Unfazed by a howling headwind and some pretty serious chop, all four Harvard crews finished up their seasons with victories in the 144th Harvard-Yale regatta, or "the oldest intercollegiate athletic event in the western hemisphere," as it is known without hyperbole.
The preparations of the two crews could not have been more different, as Yale opted to skip the IRA to spend the better part of four weeks preparing for Harvard, while Harvard returned from the west coast and what by any accounting has been a fairly heavy travel schedule over the whole spring just 5 days before the racing with Yale.
Beyond the divergent approaches taken by the crews in preparing for the racing, the biggest storyline had to be the conditions; with the racing running downstream, towards the sea, and a big wind running directly into the current, the water for the three races run on Saturday was somewhere between "bad" and "biblical" for large parts of the racing.
Yale started off hard in this one, holding a slight edge early in the two-mile contest. Harvard was unfazed, held their ground, and began to claw their way back into the race after settling down in the first half mile or so, before starting to move confidently through. Yale kept the pressure on, but as the water worsened in the middle mile, Harvard rowed just that much better and began to open water on Yale. A small crab (amazingly, the only crab in the combined nine miles of racing on the day) late in the race in the Yale boat certainly did not help their cause, as Harvard went on to win this race by just over 7 seconds.
Junior Varsity Eight
This race, the three-miler, was the real barn-burner of the day with both crews near victory at one point or another. The crews started near level, before Harvard started to edge ahead, opening as much as a half-length or so of open water near the midpoint of the race. Yale, not showing an ounce of quit, started to crank it back up going into the last mile of the race and slowed ate away at the Harvard lead, closing to bow-to-stern, then pushing their deck further and further up through the Harvard crew as the Crimson held firm; at the line, the verdict was 5 seats for Harvard and both crews were clearly spent.
Any comfort in a four-mile race in awful conditions can only come from the certainty that one has the race in hand, and the Harvard V8 did just that, moving out to a commanding lead early enough so that they could maintain equipoise through the worst of the water, midway through the piece; the Crimson, off the line at 37 strokes per minute, had shifted down to a long 32 by midway, holding off a Yale crew rowing at times two or three beats higher than them. Both crews moved at about the same speed for the last two or two and a half miles or so, but the damage had been done, as Harvard kept Yale at a consistent near-20 second distance for the balance of the race; that margin would stand across the line, as the Crimson varsity completed the sweep by 19.5 seconds.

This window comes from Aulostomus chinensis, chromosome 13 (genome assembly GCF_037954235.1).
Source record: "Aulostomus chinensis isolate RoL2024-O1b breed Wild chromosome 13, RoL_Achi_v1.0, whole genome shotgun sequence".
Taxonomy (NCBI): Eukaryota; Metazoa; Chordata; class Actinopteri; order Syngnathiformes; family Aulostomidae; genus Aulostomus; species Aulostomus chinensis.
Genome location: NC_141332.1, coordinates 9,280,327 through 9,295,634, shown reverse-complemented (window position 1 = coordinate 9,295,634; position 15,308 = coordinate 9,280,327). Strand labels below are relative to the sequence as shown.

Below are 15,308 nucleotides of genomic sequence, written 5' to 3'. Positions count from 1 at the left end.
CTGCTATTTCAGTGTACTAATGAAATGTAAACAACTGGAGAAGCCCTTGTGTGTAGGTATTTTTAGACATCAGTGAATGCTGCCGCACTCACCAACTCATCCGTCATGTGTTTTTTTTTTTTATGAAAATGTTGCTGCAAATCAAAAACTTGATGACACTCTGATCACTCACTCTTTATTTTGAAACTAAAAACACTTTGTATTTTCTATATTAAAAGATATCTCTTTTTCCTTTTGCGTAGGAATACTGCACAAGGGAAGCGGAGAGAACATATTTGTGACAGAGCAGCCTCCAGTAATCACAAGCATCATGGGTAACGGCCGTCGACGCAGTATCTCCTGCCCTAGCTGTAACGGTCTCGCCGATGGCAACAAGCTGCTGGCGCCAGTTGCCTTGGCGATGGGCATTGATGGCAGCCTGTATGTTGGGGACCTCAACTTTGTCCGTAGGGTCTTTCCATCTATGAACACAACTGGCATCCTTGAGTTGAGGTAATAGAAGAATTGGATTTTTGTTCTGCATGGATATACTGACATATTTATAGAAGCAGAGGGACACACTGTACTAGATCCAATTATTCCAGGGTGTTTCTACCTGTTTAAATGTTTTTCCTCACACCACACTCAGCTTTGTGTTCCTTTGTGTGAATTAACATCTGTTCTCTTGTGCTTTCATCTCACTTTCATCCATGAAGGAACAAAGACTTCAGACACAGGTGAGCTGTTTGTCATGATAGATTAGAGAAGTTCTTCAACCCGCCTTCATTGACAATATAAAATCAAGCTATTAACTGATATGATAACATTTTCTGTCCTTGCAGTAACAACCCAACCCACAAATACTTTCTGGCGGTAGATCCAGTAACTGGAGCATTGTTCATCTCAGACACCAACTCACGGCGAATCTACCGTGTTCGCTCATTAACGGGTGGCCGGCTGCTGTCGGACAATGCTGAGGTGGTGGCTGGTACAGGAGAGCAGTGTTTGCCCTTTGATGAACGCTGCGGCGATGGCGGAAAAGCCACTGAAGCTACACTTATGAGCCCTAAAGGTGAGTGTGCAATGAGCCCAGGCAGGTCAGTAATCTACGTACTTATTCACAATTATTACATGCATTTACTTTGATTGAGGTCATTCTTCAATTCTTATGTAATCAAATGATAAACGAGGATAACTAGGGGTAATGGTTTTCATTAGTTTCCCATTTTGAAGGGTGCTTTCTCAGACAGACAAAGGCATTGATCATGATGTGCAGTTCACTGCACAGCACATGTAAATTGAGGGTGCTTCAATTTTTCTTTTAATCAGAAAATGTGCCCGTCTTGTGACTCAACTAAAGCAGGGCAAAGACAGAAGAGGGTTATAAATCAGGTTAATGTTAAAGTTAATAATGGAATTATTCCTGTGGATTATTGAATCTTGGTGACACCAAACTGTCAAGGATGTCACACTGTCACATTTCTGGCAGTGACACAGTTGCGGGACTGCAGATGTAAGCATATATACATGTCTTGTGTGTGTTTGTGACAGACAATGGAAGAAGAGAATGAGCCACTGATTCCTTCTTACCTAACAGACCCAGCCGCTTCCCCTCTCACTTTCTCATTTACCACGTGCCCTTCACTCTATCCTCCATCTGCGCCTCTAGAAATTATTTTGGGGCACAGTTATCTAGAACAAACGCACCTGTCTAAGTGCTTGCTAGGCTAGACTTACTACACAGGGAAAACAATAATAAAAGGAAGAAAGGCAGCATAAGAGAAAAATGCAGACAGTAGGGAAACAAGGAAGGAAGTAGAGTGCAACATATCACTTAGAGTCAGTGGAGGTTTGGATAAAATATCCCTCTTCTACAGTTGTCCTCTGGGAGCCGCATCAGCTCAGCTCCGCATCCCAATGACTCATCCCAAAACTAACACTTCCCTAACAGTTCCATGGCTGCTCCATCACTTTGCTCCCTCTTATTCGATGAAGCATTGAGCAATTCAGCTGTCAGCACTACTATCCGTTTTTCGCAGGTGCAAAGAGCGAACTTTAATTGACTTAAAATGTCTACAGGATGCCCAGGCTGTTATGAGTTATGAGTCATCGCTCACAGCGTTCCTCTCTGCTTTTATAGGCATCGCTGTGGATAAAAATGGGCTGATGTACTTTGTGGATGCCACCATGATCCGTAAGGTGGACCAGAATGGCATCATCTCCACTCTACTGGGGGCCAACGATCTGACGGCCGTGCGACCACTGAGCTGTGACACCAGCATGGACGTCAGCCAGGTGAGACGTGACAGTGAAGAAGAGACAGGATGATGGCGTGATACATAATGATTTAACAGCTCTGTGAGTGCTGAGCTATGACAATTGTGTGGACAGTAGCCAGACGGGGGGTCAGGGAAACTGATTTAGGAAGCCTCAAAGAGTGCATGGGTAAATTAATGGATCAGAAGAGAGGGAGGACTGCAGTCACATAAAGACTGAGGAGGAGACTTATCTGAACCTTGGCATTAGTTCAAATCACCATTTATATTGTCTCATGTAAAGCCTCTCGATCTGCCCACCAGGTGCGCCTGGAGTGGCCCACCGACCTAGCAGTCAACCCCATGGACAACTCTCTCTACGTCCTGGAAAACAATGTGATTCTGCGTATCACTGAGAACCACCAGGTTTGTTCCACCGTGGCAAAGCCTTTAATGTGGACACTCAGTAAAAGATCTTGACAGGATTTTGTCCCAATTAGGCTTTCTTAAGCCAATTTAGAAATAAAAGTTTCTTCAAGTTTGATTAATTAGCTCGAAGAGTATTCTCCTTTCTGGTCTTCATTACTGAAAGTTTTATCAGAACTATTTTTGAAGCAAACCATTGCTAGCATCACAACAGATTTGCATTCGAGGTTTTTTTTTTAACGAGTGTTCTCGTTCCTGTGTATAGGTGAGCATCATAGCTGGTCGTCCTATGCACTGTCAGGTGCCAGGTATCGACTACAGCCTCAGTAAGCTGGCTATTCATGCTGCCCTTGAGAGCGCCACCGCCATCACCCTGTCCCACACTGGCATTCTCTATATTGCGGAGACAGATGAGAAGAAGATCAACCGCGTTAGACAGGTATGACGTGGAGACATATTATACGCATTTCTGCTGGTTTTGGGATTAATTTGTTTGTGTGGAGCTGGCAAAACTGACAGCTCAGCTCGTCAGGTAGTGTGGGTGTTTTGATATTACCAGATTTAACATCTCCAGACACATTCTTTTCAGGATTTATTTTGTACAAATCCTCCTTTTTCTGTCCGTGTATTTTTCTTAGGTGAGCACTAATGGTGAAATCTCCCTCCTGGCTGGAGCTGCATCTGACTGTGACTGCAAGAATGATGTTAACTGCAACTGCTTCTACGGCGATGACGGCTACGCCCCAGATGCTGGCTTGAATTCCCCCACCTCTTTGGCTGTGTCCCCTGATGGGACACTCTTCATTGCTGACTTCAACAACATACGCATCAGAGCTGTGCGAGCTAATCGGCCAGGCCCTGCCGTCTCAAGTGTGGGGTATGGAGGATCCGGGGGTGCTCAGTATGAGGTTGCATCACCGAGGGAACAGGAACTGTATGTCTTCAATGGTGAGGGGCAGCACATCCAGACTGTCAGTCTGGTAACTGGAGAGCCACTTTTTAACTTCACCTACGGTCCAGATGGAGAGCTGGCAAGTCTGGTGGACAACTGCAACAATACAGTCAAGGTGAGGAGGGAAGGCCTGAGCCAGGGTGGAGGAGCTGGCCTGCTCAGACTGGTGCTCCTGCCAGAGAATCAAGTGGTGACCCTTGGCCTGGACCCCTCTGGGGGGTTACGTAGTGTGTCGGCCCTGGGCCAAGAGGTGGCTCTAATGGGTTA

The Harvard-Yale regatta also features a Friday race, the "combi boat" of 3V/2F athletes, also won by Harvard, whose members then duly busied themselves into the night by painting The Rock in Harvard colors.
Beyond being a boatrace, the Harvard-Yale regatta truly has a life of its own on the margins, partly because of its age, partly because of the institutions involved, and partly due to its own evolution over the years.
You could almost say that some folks are more likely to be seen at the H/Y regatta than at a class reunion of the respective colleges; the regatta luncheon was well-attended by a swath of both recent and older oarsmen and coxswains from both schools, and the river is usually thronged by fans and alumni, both in boats on the shore. One Harvard assistant coach did feel a higher calling on the weekend though, and chose to attend his 25th high school reunion instead of Saturday's racing.
Training, living and racing in close proximity to the US Navy Subase in New London, there are bound to be some overlaps between the rowers and submariners. One program's coach has a friend who is stationed at the Subase, and invited the crew in for a tour of a nuclear sub, finally offering the athletes the chance to do a simulated missile launch. "What do you want to hit?" was the question. "[opposing] University!" was the unanimous response.
The officer typed in a few more coordinates, then asked for some final smart-bomb precision: "Window, or Door?"
With 144 runnings of the race logged, the history of the Harvard-Yale regatta has been fairly well chronicled and the regatta program offers a full set of race results, along with the obligatory notation of any special events, ie. "Yale collided with Harvard, Harvard's time is a course record," etc. The best note has to be the one accompanying the 1890 race: "Yale stroke broke oar, dove overboard. Yale still won the race."